from Wiktionary, Creative Commons Attribution/Share-Alike License
- proper n. the narrow section of water between the eastern tip of Sicily and the southern tip of mainland Italy
from WordNet 3.0 Copyright 2006 by Princeton University. All rights reserved.
- n. the strait separating Sicily from the tip of Italy
Sorry, no etymologies found.
For Spartacus the story began on the day that he marched his men from the Strait of Messina toward the Aspromonte Mountains.
To the south of Sila, between the Gulfs of Squillace and Santa Eufemia, there is the Pass of Marcellinara (800 feet), which was possibly a sea canal before the Strait of Messina existed.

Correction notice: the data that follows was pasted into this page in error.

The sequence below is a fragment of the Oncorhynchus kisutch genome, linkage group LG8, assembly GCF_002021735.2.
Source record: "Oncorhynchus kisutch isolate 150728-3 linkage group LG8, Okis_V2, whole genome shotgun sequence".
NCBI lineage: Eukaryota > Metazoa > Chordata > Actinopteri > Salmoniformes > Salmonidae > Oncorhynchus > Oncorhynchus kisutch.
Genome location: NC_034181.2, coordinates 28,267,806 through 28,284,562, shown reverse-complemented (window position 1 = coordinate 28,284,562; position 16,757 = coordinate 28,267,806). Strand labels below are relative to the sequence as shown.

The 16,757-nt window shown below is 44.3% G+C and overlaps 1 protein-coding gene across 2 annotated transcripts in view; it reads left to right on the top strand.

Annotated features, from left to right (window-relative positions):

Enzo Grecos study of Spartacus on the Strait of Messina is illuminating if unconvincing: Enzo Greco, Spartaco sullo stretto ovvero Le origini di Villa San Giovanni e Fiumara di muro Rome: Gangemi Editore, 1999.
The Strait of Messina is about nineteen miles long.
Troubridge, regarding Milne, limited himself to expressing his “deep conviction … that Goeben had no right to be escaping at all and that if she had been sealed up in the Strait of Messina by the battle cruisers, as I thought she ought to have been, she would never have escaped.”